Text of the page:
We are deeply sorry for your loss - the staff at Hart's on Cherry Street
Bill Stephens was born in Shreveport, LA, and educated in Louisiana schools but relished educating his Macon friends on the finer points of Louisiana Low Country cuisine. Never did he return from a trip to his home state without coolers packed with delicacies from the Delta, including crawdads harvested right out of the creeks. Bill was a great chef with a critical eye for what made a kitchen functionally efficient, an asset for a man who spent his adult life as an architect, designing houses and commercial buildings for clients throughout the South.
After graduating high school, Bill attended Southwestern Louisiana State [later University of Louisiana at Lafayette] in Lafayette, LA, where he earned his Bachelor of Architecture degree. Working first in New Orleans, Bill later moved to Georgia and was hired by William P. Thompson, Jr.’s architectural firm. While working for the Thompson firm, he was involved in the design of The Omni in Atlanta, the Macon Coliseum, and numerous large scale commercial projects throughout the Southeast.
Bill also worked for the Sides and Pope architectural firm before striking out on his own, and ultimately launching the firm, Stephens, Smith & Associates, in the early 1980s. Initially located on Orange Street, Bill and his partner Daly Smith became part of the revival of downtown Macon when they renovated and repurposed an old Gulf Oil station near the intersection of Mulberry St. and Martin Luther King, Jr. Boulevard. The distinct Art Deco architecture of the building adapted well to offices for a thriving architectural firm. Among the many projects awarded to the firm during its period as a signature renovation in the business district were the Williams & Associates building (now Regency Hospital), 1842 Inn, and countless public and commercial buildings and residences across the Southeast.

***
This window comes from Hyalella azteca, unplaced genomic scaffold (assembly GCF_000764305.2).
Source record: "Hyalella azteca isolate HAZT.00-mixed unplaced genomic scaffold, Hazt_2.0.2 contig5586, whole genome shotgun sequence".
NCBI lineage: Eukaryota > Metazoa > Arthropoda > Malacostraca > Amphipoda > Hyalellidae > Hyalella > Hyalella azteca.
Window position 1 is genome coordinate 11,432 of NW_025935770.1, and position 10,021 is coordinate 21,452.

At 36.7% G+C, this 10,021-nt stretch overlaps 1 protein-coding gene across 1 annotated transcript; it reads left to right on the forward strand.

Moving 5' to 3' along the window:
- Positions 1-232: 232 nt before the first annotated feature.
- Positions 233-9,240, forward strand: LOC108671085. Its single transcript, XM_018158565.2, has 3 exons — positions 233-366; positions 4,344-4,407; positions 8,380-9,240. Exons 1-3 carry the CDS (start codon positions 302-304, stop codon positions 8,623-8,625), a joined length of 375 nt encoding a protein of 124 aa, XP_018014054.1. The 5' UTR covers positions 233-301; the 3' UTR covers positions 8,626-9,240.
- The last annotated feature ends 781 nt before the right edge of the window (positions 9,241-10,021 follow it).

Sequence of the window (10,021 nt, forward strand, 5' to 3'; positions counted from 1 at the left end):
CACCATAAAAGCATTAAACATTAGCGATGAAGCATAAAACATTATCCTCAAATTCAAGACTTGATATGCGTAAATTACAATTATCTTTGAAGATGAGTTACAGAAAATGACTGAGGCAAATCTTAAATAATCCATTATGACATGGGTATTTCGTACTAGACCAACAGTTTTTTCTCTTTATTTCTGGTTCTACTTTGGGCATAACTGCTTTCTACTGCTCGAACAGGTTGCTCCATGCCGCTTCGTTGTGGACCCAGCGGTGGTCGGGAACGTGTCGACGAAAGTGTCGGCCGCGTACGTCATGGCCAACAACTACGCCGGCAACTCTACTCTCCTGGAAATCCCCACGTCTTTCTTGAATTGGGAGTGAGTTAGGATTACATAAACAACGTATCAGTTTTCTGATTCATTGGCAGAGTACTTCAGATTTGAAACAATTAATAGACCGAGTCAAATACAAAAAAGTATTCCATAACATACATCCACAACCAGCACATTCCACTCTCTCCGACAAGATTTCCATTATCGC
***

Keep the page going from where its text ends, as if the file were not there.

Although Bill designed many contemporary buildings, he was equally comfortable working in traditional architecture, especially in the restoration of historical properties. Bill and his wife Barbara lived in the Vineville Historic District, where Bill was part of the initiative to have the district recognized officially by the Georgia and National Trusts. He worked tirelessly with the Vineville Neighborhood Association to protect its boundaries and ensure neighbors were good stewards of their historic homes.
Bill also served on the Historic Review Board of the Planning and Zoning Commission and was deeply committed to the preservation of history at the Harriet Tubman Museum, where he served on the board of directors.
His parents, Travis D. Stephens and Helena Guice Stephens, in addition to his brother Robert, predeceased Bill. He is survived by his wife, Barbara, his son David (Betsy) of Roswell, GA, daughter Helen (John) Stergius of Colorado Springs, CO, granddaughters Caden and Erin Stergius of Colorado Springs, granddaughter Maren Stephens and grandson Montgomery Stephens of Roswell, and his sister, Martha Eppinger, plus several nieces and nephews.
Although flowers are appreciated, please consider donations to your favorite local hospice or to Vineville Neighborhood Association, P. O. Box 22704, Macon, GA 31203. Services for Bill Stephens are private but will be available through Harts online. Please visit the website for Hart’s Mortuary to view the memorial service and, in memory of Bill, enjoy the trip down memory lane with your favorite snacks and beverages.
Hart’s on Cherry Street, Hart's Mortuary and Cremation Center, 765 Cherry Street, Macon, GA 31201 has charge of the arrangements.
Vineville Neighborhood Association
P. O. Box 22704, Macon GA 31203